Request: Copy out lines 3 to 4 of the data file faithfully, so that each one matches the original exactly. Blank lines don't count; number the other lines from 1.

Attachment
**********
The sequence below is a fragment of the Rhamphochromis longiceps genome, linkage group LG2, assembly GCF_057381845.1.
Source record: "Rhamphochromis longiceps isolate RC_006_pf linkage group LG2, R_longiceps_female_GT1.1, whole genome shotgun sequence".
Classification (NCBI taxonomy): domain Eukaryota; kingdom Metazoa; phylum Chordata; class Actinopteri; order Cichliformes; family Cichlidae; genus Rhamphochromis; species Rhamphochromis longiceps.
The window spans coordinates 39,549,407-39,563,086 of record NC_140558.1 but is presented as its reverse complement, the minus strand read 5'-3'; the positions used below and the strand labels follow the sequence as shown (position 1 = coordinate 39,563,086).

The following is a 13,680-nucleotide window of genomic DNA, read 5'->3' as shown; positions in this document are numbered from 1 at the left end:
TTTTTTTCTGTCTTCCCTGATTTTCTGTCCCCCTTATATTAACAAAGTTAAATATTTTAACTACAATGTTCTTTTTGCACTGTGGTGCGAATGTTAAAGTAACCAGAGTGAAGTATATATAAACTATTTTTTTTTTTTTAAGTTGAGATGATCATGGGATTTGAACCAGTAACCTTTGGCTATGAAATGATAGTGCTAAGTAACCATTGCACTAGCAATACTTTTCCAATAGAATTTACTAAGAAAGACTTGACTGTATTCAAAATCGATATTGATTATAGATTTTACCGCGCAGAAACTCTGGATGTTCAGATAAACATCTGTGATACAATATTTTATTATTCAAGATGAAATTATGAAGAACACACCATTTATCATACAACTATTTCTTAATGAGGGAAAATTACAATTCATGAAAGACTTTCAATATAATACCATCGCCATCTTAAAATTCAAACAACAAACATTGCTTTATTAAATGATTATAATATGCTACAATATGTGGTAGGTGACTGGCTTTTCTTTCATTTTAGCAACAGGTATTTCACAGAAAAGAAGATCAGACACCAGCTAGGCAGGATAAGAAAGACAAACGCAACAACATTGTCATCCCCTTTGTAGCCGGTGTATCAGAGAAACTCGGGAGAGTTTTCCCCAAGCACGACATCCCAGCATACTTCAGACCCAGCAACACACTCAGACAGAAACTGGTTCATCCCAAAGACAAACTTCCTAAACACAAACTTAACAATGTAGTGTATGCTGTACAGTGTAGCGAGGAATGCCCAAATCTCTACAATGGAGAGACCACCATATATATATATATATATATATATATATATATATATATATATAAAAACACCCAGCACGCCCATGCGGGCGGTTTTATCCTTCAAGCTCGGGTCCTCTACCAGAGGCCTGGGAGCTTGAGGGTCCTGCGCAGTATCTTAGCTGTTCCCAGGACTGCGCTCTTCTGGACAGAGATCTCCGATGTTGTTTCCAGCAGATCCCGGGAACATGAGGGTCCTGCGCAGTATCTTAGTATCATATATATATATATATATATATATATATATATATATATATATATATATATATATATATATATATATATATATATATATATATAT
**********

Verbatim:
Classification (NCBI taxonomy): domain Eukaryota; kingdom Metazoa; phylum Chordata; class Actinopteri; order Cichliformes; family Cichlidae; genus Rhamphochromis; species Rhamphochromis longiceps.
The window spans coordinates 39,549,407-39,563,086 of record NC_140558.1 but is presented as its reverse complement, the minus strand read 5'-3'; the positions used below and the strand labels follow the sequence as shown (position 1 = coordinate 39,563,086).